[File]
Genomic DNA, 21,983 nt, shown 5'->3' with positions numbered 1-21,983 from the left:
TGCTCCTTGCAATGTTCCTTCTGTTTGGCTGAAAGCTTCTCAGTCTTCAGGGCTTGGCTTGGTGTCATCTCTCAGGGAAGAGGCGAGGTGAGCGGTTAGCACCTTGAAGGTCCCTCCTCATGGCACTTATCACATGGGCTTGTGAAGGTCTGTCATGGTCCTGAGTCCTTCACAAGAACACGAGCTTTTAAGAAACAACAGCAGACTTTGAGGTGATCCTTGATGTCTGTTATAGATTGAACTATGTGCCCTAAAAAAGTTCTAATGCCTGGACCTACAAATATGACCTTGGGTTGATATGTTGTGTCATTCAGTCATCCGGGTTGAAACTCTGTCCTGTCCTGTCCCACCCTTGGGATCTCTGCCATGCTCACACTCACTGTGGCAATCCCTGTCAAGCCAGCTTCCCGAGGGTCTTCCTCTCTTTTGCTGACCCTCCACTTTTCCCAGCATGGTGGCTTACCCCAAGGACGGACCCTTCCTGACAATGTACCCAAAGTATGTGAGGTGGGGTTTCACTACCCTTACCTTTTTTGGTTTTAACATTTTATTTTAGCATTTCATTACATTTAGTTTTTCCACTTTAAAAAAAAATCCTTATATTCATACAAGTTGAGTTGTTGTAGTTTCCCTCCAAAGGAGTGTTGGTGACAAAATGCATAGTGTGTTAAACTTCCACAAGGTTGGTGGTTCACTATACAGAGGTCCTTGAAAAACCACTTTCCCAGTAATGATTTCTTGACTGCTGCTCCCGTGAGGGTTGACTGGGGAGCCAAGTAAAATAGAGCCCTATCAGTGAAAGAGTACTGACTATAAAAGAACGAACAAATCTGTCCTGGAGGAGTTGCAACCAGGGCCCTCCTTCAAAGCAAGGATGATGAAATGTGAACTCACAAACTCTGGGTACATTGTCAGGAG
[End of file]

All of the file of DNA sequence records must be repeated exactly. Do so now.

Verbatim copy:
Genomic DNA, 21,983 nt, shown 5'->3' with positions numbered 1-21,983 from the left:
TGCTCCTTGCAATGTTCCTTCTGTTTGGCTGAAAGCTTCTCAGTCTTCAGGGCTTGGCTTGGTGTCATCTCTCAGGGAAGAGGCGAGGTGAGCGGTTAGCACCTTGAAGGTCCCTCCTCATGGCACTTATCACATGGGCTTGTGAAGGTCTGTCATGGTCCTGAGTCCTTCACAAGAACACGAGCTTTTAAGAAACAACAGCAGACTTTGAGGTGATCCTTGATGTCTGTTATAGATTGAACTATGTGCCCTAAAAAAGTTCTAATGCCTGGACCTACAAATATGACCTTGGGTTGATATGTTGTGTCATTCAGTCATCCGGGTTGAAACTCTGTCCTGTCCTGTCCCACCCTTGGGATCTCTGCCATGCTCACACTCACTGTGGCAATCCCTGTCAAGCCAGCTTCCCGAGGGTCTTCCTCTCTTTTGCTGACCCTCCACTTTTCCCAGCATGGTGGCTTACCCCAAGGACGGACCCTTCCTGACAATGTACCCAAAGTATGTGAGGTGGGGTTTCACTACCCTTACCTTTTTTGGTTTTAACATTTTATTTTAGCATTTCATTACATTTAGTTTTTCCACTTTAAAAAAAAATCCTTATATTCATACAAGTTGAGTTGTTGTAGTTTCCCTCCAAAGGAGTGTTGGTGACAAAATGCATAGTGTGTTAAACTTCCACAAGGTTGGTGGTTCACTATACAGAGGTCCTTGAAAAACCACTTTCCCAGTAATGATTTCTTGACTGCTGCTCCCGTGAGGGTTGACTGGGGAGCCAAGTAAAATAGAGCCCTATCAGTGAAAGAGTACTGACTATAAAAGAACGAACAAATCTGTCCTGGAGGAGTTGCAACCAGGGCCCTCCTTCAAAGCAAGGATGATGAAATGTGAACTCACAAACTCTGGGTACATTGTCAGGAG